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There is zero chance I would skimp on price point for the aluminum pipe repair on a Cayenne. My recommendation is to go OEM on this one.
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Old 03-11-2018, 08:45 PM
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Well, search around the rest of the 'net, and you will find more info.
Ok, I just did. I found multiple posts on quite a few forums...all by the same guy who goes by dugahole55. Can you point to just one other person who had to replace an aftermarket pipe?
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Old 03-12-2018, 11:30 AM
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Pipes specifically? Not with a quick search. I think I remember more than one incident, but it was three years ago.

Lots of other H-T stuff? Yes.

You have done your research and seem comfortable with them. Great.

When I got mine, there were enough questions that I wasn't comfortable with them.

Personally, for something like this, both this critical and this labor intensive, I wasn't willing to take the chance.

Maybe the issue was overblown. Maybe it's fixed. Maybe not.
Again, your car, your choice. But I would suggest that any one do their research and make intelligent, informed choices.

If a particular person chooses H-T pipes, I'd love to hear that they have no issues with them. It would be nice to have decent, reliable alternatives to original factory parts (not that the aluminum ones are really "original).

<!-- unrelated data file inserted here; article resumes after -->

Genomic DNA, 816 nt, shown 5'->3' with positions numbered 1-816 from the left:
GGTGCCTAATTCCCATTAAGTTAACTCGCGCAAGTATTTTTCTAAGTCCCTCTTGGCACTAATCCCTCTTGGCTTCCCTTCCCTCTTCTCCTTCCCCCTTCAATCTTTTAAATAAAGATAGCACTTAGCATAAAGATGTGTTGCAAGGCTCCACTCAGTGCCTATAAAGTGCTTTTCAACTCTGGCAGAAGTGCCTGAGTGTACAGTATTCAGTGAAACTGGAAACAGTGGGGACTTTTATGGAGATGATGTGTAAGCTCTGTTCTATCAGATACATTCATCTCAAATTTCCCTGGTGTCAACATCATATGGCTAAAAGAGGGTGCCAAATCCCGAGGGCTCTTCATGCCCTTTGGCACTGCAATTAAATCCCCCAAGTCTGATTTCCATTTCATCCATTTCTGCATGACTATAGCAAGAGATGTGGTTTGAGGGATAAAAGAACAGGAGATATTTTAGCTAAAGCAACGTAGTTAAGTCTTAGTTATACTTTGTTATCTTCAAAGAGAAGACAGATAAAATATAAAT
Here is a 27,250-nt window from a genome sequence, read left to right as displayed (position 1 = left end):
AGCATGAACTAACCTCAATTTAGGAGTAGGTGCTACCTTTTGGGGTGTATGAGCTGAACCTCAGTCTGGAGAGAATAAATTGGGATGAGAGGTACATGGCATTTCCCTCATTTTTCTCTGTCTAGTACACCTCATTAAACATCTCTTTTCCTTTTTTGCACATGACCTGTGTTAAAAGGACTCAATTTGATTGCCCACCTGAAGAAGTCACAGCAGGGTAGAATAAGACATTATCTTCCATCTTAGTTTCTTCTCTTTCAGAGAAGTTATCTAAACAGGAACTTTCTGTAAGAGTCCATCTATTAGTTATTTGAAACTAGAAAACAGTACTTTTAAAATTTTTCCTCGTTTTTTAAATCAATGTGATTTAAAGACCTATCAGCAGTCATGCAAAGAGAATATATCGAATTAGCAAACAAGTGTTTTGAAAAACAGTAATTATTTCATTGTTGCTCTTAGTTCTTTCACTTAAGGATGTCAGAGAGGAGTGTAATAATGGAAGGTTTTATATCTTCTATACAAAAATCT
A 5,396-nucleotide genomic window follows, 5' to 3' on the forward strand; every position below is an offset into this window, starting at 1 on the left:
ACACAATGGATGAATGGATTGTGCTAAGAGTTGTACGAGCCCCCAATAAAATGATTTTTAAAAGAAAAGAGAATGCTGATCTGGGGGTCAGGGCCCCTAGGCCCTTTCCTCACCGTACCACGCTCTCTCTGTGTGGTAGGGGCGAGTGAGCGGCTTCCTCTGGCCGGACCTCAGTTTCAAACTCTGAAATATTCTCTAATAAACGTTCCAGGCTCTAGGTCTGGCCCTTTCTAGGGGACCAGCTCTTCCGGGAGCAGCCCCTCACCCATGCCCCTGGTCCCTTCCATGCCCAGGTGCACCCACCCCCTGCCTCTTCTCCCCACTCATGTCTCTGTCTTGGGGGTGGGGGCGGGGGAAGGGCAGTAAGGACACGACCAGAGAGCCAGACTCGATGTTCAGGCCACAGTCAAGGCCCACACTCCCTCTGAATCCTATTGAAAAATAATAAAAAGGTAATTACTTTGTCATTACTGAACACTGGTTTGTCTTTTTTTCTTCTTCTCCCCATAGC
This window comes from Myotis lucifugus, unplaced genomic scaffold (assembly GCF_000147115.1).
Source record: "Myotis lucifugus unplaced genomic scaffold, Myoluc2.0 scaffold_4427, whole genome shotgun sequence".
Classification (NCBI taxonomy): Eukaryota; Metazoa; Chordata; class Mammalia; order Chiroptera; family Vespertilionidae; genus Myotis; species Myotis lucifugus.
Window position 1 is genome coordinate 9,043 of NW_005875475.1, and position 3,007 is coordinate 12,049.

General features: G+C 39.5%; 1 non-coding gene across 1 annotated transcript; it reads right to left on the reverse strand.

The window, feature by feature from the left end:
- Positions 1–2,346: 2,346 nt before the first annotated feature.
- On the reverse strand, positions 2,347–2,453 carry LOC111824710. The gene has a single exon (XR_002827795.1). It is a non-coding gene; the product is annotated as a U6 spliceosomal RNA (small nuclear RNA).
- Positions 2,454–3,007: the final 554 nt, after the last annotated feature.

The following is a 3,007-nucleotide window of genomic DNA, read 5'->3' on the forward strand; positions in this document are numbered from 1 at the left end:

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Old 03-13-2018, 09:00 PM
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Hi all - I just picked up a very nice 06 S with 80k. Upgrade from an aging Suburban, and plan to use as tow rig for my 951s to track days once the snow melts here in NY. Well cared for Cayenne S with air suspension, and everything works as it should but looks like the original plastic pipes are still in place (which was a bit surprising as the original owner had it serviced by Fairfield Porsche and I thought this would have gotten caught up in the class action).

In any event, I just ordered a coolant pipe kit from Suncoast Porsche - competitive pricing at just under $750 shipped with 2 gal of Porsche coolant. All genuine Porsche parts, and also installing a rebuilt starter while i'm in there. I thought about aftermarket pipes, but I think genuine Porsche is the best bet with certain parts, especially when there is a lot of labor involved (such as 951 engine mounts). Just my $.02 from doing my own wrenching for 35 years.

Looks like a bit of a project but can't be worse than last winter's project of re-ringing and installing rod bearings on the 951. It's also not my DD so no pressure to get it done in a day.